Have any ground beef stocked in your freezer? If you got it from the grocery store, go ahead and pull it out for a quick inspection (See below for inspection instructions). It could contain a sickening strain of salmonella.

Major beef processor JBS USA, out of Arizona, processed and packed over 12 million pounds of raw beef between July and September that were shipped around the country, leaving over 240 people in 26 states with the symptoms of food poisoning. Unfortunately, this strain doesn’t die in the freezer.

Though it seems appalling, this bacterial outbreak in the mass-produced meat industry is actually minuscule in comparison to other related incidents of the not-so-distant past. Remember the 2008 Westland/Hallmark Meat Co.’s recall on 143 million pounds of beef tainted by mad cow disease? Or maybe the 1997 recall on 25 million pounds of staph infected beef sold by Hudson Foods to Burger King? In 2002, it was ConAgra with a 19 million pound recall on E.coli-ridden beef. The list is longer and more sickening than it’s worth relaying.

Why does this keep happening?

When industrial agriculture complies with our culture’s demand for hyper-efficiency, farmers start focusing on maximizing outputs. What’s the cheapest way to get the most meat out of a cow? Feed it GMO’s! Keep it from moving around to maximize space! Pump it with lab-made steroids and hormones to bulk it up!

Photo from Agricultural Research Service

One of the side effects of this agriculture style is good old fashioned disease. Whether it’s a cow or a carrot, if you put lots of the same species in the same cramped space, disease will eventually overwhelm the mono-culture. So more antibiotics get loaded into the organism, leading to super-bugs and chemical resistant strains. It’s just a matter of time.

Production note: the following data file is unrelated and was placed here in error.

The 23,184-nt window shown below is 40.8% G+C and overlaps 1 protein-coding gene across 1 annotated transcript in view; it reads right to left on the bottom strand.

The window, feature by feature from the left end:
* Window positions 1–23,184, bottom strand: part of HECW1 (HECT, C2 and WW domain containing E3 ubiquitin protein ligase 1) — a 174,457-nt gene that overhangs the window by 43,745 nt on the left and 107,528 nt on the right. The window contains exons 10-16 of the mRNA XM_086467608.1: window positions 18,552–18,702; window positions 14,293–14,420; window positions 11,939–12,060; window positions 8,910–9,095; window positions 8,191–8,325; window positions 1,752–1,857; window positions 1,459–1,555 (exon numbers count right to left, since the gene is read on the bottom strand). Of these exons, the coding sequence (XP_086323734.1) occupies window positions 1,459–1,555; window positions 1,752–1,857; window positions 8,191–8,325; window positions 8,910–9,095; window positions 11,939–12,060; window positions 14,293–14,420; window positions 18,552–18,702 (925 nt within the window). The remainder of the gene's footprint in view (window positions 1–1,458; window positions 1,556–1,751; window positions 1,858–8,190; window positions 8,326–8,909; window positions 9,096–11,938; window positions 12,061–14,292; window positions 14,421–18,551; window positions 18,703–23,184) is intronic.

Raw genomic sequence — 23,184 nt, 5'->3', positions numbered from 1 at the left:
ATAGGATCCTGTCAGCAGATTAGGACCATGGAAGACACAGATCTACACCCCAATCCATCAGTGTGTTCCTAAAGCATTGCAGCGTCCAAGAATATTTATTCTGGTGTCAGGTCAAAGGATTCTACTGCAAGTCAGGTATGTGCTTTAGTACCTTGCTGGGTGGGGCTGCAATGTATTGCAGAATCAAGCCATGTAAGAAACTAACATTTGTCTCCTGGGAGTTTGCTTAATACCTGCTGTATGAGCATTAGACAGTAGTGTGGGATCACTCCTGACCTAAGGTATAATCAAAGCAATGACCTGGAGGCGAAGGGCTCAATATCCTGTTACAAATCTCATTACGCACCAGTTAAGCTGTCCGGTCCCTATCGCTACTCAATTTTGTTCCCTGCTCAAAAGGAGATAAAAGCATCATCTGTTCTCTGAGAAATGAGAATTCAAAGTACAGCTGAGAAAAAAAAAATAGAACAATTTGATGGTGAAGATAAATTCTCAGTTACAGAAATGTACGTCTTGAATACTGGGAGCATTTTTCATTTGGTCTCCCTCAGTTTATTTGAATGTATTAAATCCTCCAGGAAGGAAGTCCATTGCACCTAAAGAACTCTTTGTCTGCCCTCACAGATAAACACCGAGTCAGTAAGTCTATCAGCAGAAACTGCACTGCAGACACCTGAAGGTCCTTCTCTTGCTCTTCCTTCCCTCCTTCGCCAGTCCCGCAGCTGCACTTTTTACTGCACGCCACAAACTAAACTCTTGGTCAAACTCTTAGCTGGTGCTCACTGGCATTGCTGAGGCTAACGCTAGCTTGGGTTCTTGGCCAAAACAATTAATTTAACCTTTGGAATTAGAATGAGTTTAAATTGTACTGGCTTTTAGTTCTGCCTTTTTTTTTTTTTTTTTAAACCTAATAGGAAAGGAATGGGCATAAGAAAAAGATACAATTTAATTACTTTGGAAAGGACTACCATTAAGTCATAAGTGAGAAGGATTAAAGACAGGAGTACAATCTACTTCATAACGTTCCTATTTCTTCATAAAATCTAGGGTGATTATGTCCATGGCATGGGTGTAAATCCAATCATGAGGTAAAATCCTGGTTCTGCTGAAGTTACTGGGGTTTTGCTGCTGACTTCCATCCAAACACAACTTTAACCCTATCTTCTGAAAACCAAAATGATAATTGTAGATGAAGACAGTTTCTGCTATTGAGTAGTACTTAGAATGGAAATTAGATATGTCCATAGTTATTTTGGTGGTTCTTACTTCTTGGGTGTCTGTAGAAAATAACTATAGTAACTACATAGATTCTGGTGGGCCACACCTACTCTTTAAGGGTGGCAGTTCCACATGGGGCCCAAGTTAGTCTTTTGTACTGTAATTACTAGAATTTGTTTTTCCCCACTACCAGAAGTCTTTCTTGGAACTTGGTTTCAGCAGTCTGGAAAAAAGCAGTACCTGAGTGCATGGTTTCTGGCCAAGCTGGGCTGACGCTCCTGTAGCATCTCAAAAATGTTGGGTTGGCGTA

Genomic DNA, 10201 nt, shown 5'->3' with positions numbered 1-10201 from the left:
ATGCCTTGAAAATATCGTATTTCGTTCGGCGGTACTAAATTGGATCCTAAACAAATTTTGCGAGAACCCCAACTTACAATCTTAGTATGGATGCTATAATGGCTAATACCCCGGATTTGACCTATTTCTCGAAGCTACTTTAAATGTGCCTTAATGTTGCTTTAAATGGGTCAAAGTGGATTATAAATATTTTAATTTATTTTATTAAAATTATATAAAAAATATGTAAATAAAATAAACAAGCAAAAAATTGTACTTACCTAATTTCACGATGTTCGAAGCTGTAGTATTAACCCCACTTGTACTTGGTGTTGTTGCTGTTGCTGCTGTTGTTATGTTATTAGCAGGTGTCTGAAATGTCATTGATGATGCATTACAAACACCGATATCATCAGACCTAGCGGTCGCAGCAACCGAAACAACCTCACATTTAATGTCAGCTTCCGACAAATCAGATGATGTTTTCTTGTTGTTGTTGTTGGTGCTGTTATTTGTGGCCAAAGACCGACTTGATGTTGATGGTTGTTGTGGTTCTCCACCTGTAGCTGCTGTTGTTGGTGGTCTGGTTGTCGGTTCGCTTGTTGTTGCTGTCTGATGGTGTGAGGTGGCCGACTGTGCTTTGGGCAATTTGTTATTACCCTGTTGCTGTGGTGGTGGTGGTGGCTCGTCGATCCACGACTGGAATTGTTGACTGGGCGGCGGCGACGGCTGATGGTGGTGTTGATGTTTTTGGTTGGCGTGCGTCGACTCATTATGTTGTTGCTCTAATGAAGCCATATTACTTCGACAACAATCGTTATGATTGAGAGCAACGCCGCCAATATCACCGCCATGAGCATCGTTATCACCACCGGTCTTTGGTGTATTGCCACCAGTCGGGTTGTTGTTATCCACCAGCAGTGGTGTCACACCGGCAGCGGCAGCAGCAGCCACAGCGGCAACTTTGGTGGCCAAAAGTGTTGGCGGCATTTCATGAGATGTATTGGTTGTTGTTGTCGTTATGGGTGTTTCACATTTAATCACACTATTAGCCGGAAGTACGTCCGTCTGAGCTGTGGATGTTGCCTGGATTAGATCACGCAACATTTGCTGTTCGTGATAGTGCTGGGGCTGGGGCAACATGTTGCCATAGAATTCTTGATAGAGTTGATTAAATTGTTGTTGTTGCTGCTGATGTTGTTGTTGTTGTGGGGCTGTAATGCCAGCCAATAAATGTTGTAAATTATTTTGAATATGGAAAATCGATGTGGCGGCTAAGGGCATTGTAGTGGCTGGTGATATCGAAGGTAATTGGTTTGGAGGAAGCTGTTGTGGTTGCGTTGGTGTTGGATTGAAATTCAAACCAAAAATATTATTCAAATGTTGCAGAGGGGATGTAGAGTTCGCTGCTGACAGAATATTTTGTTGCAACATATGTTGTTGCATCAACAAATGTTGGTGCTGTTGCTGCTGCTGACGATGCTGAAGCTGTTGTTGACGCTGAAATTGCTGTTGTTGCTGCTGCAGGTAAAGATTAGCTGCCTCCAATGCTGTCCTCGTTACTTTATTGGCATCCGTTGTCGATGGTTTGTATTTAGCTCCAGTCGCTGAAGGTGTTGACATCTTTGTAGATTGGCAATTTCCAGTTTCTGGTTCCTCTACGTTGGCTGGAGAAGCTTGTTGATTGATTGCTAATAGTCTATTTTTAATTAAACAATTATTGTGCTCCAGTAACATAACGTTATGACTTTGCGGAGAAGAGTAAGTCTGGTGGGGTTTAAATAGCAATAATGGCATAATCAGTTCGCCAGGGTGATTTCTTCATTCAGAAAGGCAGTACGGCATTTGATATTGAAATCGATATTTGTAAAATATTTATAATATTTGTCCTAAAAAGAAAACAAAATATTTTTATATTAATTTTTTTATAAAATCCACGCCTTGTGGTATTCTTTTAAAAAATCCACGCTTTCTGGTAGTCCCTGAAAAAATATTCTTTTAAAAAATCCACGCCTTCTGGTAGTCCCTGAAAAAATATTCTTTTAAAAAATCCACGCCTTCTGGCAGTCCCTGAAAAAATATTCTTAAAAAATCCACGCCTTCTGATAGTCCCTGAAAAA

This system of agriculture, while by far the biggest in our country, is not the only way. Diversified farms that focus on natural pasturing of their animals don’t have to pump them with chemicals. They let nature take care of itself, and the result is healthy livestock living the way they were designed to live: in wide open spaces, grazing, and chemical-free.

Photo from White Oak Pastures

Georgia farms like White Oak Pastures in Bluffton, Wauka Meadows in Clermont, or Riverview Farm in Ranger, are doing things the right way. They employ transparent practices, inviting the scrutiny of regular open-ended visits from customers. They never use hormones, never use antibiotics, never use GMO feeds, and their animals can be found in fields, not factories. As a weekly beneficiary of these farms, we are proud to be associated with this level of integrity, and we can rest well, knowing exactly where our food comes from. When you know your source, you never have to worry about what’s in your freezer.

How do you know if your meat is at risk? The USDA inspects every batch of meat and marks all packaging with an EST number. See at the bottom left of this package inside the USDA stamp, the label “EST.34729”. If your package says EST. 267, the USDA says to throw it out.

White Oak Ground Beef